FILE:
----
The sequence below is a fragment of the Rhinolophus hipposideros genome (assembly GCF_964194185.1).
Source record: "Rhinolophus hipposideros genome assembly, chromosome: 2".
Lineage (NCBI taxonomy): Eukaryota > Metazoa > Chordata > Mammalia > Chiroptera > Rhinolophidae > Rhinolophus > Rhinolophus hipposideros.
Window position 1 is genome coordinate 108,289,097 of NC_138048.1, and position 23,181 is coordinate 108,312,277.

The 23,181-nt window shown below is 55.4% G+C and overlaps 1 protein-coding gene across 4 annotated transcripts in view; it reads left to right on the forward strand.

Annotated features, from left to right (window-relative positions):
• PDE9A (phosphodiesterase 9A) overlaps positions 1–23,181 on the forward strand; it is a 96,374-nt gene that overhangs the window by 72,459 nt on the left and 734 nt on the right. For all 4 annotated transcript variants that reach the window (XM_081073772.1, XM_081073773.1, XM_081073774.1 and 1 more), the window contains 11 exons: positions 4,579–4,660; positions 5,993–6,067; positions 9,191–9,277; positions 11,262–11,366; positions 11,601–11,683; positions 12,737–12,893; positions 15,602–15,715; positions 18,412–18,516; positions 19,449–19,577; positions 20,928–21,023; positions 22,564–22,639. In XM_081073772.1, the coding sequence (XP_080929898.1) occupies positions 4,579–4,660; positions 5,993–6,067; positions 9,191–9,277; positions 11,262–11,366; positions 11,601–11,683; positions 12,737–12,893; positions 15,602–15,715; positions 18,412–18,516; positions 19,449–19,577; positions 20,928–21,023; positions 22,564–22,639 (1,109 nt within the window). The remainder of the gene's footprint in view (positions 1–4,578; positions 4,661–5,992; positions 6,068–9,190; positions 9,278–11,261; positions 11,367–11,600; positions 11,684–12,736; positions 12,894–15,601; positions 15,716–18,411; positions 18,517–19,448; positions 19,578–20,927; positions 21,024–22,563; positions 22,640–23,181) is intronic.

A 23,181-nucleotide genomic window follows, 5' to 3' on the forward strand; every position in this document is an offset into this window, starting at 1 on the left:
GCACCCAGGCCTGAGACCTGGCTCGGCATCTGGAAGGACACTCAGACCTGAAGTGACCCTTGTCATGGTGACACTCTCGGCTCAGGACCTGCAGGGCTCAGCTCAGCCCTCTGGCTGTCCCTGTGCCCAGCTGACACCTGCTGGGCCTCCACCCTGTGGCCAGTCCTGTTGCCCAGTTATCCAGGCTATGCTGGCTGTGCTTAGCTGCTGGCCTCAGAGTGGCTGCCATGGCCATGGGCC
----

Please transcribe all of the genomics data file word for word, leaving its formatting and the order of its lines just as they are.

The sequence below is a fragment of the Rhinolophus hipposideros genome (assembly GCF_964194185.1).
Source record: "Rhinolophus hipposideros genome assembly, chromosome: 2".
Lineage (NCBI taxonomy): Eukaryota > Metazoa > Chordata > Mammalia > Chiroptera > Rhinolophidae > Rhinolophus > Rhinolophus hipposideros.
Window position 1 is genome coordinate 108,289,097 of NC_138048.1, and position 23,181 is coordinate 108,312,277.

The 23,181-nt window shown below is 55.4% G+C and overlaps 1 protein-coding gene across 4 annotated transcripts in view; it reads left to right on the forward strand.

Annotated features, from left to right (window-relative positions):
• PDE9A (phosphodiesterase 9A) overlaps positions 1–23,181 on the forward strand; it is a 96,374-nt gene that overhangs the window by 72,459 nt on the left and 734 nt on the right. For all 4 annotated transcript variants that reach the window (XM_081073772.1, XM_081073773.1, XM_081073774.1 and 1 more), the window contains 11 exons: positions 4,579–4,660; positions 5,993–6,067; positions 9,191–9,277; positions 11,262–11,366; positions 11,601–11,683; positions 12,737–12,893; positions 15,602–15,715; positions 18,412–18,516; positions 19,449–19,577; positions 20,928–21,023; positions 22,564–22,639. In XM_081073772.1, the coding sequence (XP_080929898.1) occupies positions 4,579–4,660; positions 5,993–6,067; positions 9,191–9,277; positions 11,262–11,366; positions 11,601–11,683; positions 12,737–12,893; positions 15,602–15,715; positions 18,412–18,516; positions 19,449–19,577; positions 20,928–21,023; positions 22,564–22,639 (1,109 nt within the window). The remainder of the gene's footprint in view (positions 1–4,578; positions 4,661–5,992; positions 6,068–9,190; positions 9,278–11,261; positions 11,367–11,600; positions 11,684–12,736; positions 12,894–15,601; positions 15,716–18,411; positions 18,517–19,448; positions 19,578–20,927; positions 21,024–22,563; positions 22,640–23,181) is intronic.

A 23,181-nucleotide genomic window follows, 5' to 3' on the forward strand; every position in this document is an offset into this window, starting at 1 on the left:
GCACCCAGGCCTGAGACCTGGCTCGGCATCTGGAAGGACACTCAGACCTGAAGTGACCCTTGTCATGGTGACACTCTCGGCTCAGGACCTGCAGGGCTCAGCTCAGCCCTCTGGCTGTCCCTGTGCCCAGCTGACACCTGCTGGGCCTCCACCCTGTGGCCAGTCCTGTTGCCCAGTTATCCAGGCTATGCTGGCTGTGCTTAGCTGCTGGCCTCAGAGTGGCTGCCATGGCCATGGGCC